OKLAHOMA CITY -- Travis Ford has reached an agreement in principle to become the next coach of Oklahoma State's men's basketball program, as first reported by Gary Parrish of CBSSports.com on Wednesday morning.
Travis Ford replaced Sean Sutton when the two were still playing college basketball. He'll do it again in the coaching profession.
Ford agreed Wednesday to leave his job as Massachusetts' coach to take over Sutton's old position at Oklahoma State. A news conference was planned in Stillwater on Thursday to formally introduce him.
In a twist of fate, Ford has been in a position to follow Sutton once before. After growing up in Kentucky, Ford ended up leaving the state to start his college career when the coach seemed headed toward playing his son at the point guard position.
Kentucky's coach at the time? Eddie Sutton. And his point guard? His son, Sean.
So Ford headed to Missouri for his first season, but then ended up transferring back home after Eddie Sutton ran into trouble with NCAA violations and alcoholism and was forced out at Kentucky.
Eddie Sutton ended up returning to his alma mater, Oklahoma State, and Sean transferred to join him before eventually joining his coaching staff. The two combined to take a downtrodden program to 13 NCAA tournaments in the next 16 seasons -- including Final Four appearances in 1995 and 2004 -- before the elder Sutton stepped aside following a drunk-driving accident in 2006.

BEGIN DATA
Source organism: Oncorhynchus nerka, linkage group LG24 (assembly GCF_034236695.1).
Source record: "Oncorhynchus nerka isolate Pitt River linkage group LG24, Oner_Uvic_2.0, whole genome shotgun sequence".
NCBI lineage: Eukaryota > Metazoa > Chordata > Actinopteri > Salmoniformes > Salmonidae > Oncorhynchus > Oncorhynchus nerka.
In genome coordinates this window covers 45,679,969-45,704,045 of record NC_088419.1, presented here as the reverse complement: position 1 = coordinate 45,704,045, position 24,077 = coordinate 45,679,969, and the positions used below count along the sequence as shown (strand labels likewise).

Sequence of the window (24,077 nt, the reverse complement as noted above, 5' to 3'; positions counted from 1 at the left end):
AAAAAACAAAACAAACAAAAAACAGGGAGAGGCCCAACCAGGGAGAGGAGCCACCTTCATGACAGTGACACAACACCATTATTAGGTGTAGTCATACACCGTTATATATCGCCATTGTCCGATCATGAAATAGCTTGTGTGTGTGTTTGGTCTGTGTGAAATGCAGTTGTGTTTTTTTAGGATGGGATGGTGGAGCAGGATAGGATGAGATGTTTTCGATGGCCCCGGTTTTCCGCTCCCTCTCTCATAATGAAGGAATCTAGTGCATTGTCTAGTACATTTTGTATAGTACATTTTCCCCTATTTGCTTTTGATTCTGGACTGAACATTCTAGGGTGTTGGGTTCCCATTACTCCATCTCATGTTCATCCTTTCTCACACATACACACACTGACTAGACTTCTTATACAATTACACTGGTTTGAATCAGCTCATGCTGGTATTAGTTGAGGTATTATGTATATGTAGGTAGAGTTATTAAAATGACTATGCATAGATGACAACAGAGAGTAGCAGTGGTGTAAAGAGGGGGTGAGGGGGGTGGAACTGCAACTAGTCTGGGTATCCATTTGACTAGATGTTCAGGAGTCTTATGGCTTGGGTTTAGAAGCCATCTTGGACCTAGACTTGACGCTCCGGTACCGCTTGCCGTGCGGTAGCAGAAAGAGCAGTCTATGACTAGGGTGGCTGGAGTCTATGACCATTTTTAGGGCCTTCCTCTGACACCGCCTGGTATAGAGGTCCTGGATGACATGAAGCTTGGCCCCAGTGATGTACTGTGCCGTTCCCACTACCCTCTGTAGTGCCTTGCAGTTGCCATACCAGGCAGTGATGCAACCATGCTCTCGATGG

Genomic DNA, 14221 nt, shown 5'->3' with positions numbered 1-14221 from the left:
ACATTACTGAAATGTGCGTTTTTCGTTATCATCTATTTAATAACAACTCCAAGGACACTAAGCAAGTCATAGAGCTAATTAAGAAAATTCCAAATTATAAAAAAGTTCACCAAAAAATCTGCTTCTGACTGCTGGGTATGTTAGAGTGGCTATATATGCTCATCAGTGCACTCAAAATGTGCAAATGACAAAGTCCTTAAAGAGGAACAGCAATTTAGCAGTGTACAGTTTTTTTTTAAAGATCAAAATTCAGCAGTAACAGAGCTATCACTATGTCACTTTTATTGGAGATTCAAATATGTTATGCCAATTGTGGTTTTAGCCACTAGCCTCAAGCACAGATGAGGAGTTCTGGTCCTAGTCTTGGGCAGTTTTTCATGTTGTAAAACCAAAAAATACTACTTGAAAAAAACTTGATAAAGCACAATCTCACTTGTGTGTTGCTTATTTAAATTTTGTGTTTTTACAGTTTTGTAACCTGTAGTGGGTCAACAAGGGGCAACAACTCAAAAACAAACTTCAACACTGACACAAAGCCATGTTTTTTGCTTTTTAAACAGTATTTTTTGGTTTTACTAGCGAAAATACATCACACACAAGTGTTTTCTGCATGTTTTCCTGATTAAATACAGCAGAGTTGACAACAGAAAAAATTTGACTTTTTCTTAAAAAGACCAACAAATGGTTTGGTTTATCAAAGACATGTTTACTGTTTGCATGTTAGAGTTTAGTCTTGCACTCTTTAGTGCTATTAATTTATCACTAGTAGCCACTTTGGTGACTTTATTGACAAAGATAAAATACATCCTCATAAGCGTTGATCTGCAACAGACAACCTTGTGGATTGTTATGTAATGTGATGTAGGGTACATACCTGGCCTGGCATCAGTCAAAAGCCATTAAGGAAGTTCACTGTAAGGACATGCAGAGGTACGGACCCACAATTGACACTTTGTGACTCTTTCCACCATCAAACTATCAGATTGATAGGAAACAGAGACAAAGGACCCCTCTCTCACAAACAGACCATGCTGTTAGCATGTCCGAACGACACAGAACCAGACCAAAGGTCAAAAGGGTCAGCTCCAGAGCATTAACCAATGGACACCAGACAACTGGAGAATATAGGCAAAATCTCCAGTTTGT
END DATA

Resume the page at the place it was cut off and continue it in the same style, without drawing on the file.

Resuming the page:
|Travis Ford was 62-35 during his time at UMass. (Getty Images)|
As for who will succeed Ford at UMass, two names certain to be mentioned are former UMass players Tony Barbee (now the head coach at UTEP) and Derek Kellogg (now an assistant at Memphis). Louisville coach Rick Pitino, a former UMass player, will likely serve as a resource in some capacity, like he did last time. If so, expect him to push Louisville assistant Steve Masiello or Iona coach Kevin Willard, a former Pitino assistant.
Another potential candidate should be Pittsburgh assistant Tom Herrion, who is a native of Massachusetts. Herrion still has family in the area and possesses head coaching experience, specifically an 80-38 record at the College of Charleston from 2002-2006.
Sutton, who had been promised the chance to succeed his father at OSU, took over the Cowboys' program late in the 2005-06 and led the team to its first of three consecutive first-round exits in the NIT.
Upon announcing Sean Sutton's resignation April 1, athletic director Mike Holder called him a victim of the expectations set by his father.
Now, Ford will assume those expectations. The 38-year-old coach led UMass to a 25-11 record this season and an appearance in the NIT championship game, where it lost to Ohio State. He directed the Minutemen to a 62-35 mark in three seasons, including NIT bids the past two seasons.